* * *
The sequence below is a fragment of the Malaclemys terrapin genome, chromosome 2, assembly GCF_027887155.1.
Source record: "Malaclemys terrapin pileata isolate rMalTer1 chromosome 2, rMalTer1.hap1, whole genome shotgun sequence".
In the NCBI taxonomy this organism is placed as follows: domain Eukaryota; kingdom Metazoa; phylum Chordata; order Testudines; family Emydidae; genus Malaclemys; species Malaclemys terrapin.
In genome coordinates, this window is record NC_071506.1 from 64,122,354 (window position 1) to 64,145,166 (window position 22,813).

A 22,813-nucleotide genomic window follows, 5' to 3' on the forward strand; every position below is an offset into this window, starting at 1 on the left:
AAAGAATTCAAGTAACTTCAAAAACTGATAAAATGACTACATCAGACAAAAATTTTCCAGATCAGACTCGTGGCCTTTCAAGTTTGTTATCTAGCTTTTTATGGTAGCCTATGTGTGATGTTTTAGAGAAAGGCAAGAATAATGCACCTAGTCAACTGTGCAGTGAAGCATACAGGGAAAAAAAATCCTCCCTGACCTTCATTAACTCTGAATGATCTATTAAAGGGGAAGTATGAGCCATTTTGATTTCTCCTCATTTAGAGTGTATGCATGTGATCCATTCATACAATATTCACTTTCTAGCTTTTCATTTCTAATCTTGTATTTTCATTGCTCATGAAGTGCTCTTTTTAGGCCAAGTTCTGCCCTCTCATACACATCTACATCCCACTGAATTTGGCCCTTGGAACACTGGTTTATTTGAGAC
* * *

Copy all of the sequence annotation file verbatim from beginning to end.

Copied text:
The sequence below is a fragment of the Malaclemys terrapin genome, chromosome 2, assembly GCF_027887155.1.
Source record: "Malaclemys terrapin pileata isolate rMalTer1 chromosome 2, rMalTer1.hap1, whole genome shotgun sequence".
In the NCBI taxonomy this organism is placed as follows: domain Eukaryota; kingdom Metazoa; phylum Chordata; order Testudines; family Emydidae; genus Malaclemys; species Malaclemys terrapin.
In genome coordinates, this window is record NC_071506.1 from 64,122,354 (window position 1) to 64,145,166 (window position 22,813).

A 22,813-nucleotide genomic window follows, 5' to 3' on the forward strand; every position below is an offset into this window, starting at 1 on the left:
AAAGAATTCAAGTAACTTCAAAAACTGATAAAATGACTACATCAGACAAAAATTTTCCAGATCAGACTCGTGGCCTTTCAAGTTTGTTATCTAGCTTTTTATGGTAGCCTATGTGTGATGTTTTAGAGAAAGGCAAGAATAATGCACCTAGTCAACTGTGCAGTGAAGCATACAGGGAAAAAAAATCCTCCCTGACCTTCATTAACTCTGAATGATCTATTAAAGGGGAAGTATGAGCCATTTTGATTTCTCCTCATTTAGAGTGTATGCATGTGATCCATTCATACAATATTCACTTTCTAGCTTTTCATTTCTAATCTTGTATTTTCATTGCTCATGAAGTGCTCTTTTTAGGCCAAGTTCTGCCCTCTCATACACATCTACATCCCACTGAATTTGGCCCTTGGAACACTGGTTTATTTGAGAC